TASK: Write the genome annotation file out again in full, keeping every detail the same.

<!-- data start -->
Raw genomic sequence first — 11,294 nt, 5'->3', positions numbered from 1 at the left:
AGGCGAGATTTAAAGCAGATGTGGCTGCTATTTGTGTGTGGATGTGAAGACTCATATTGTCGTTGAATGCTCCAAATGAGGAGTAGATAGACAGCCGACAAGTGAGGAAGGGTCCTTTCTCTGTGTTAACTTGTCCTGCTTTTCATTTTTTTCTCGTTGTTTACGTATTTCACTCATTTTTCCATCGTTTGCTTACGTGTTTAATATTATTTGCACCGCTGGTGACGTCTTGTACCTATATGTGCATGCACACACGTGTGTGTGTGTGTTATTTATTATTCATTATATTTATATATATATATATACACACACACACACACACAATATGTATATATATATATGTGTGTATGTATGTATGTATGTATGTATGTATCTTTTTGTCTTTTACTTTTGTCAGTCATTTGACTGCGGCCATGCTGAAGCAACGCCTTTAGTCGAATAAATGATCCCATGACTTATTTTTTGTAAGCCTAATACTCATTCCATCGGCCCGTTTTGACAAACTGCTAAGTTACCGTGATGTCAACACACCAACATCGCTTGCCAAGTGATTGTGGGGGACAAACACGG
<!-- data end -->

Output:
Raw genomic sequence first — 11,294 nt, 5'->3', positions numbered from 1 at the left:
AGGCGAGATTTAAAGCAGATGTGGCTGCTATTTGTGTGTGGATGTGAAGACTCATATTGTCGTTGAATGCTCCAAATGAGGAGTAGATAGACAGCCGACAAGTGAGGAAGGGTCCTTTCTCTGTGTTAACTTGTCCTGCTTTTCATTTTTTTCTCGTTGTTTACGTATTTCACTCATTTTTCCATCGTTTGCTTACGTGTTTAATATTATTTGCACCGCTGGTGACGTCTTGTACCTATATGTGCATGCACACACGTGTGTGTGTGTGTTATTTATTATTCATTATATTTATATATATATATATACACACACACACACACACAATATGTATATATATATATGTGTGTATGTATGTATGTATGTATGTATGTATCTTTTTGTCTTTTACTTTTGTCAGTCATTTGACTGCGGCCATGCTGAAGCAACGCCTTTAGTCGAATAAATGATCCCATGACTTATTTTTTGTAAGCCTAATACTCATTCCATCGGCCCGTTTTGACAAACTGCTAAGTTACCGTGATGTCAACACACCAACATCGCTTGCCAAGTGATTGTGGGGGACAAACACGG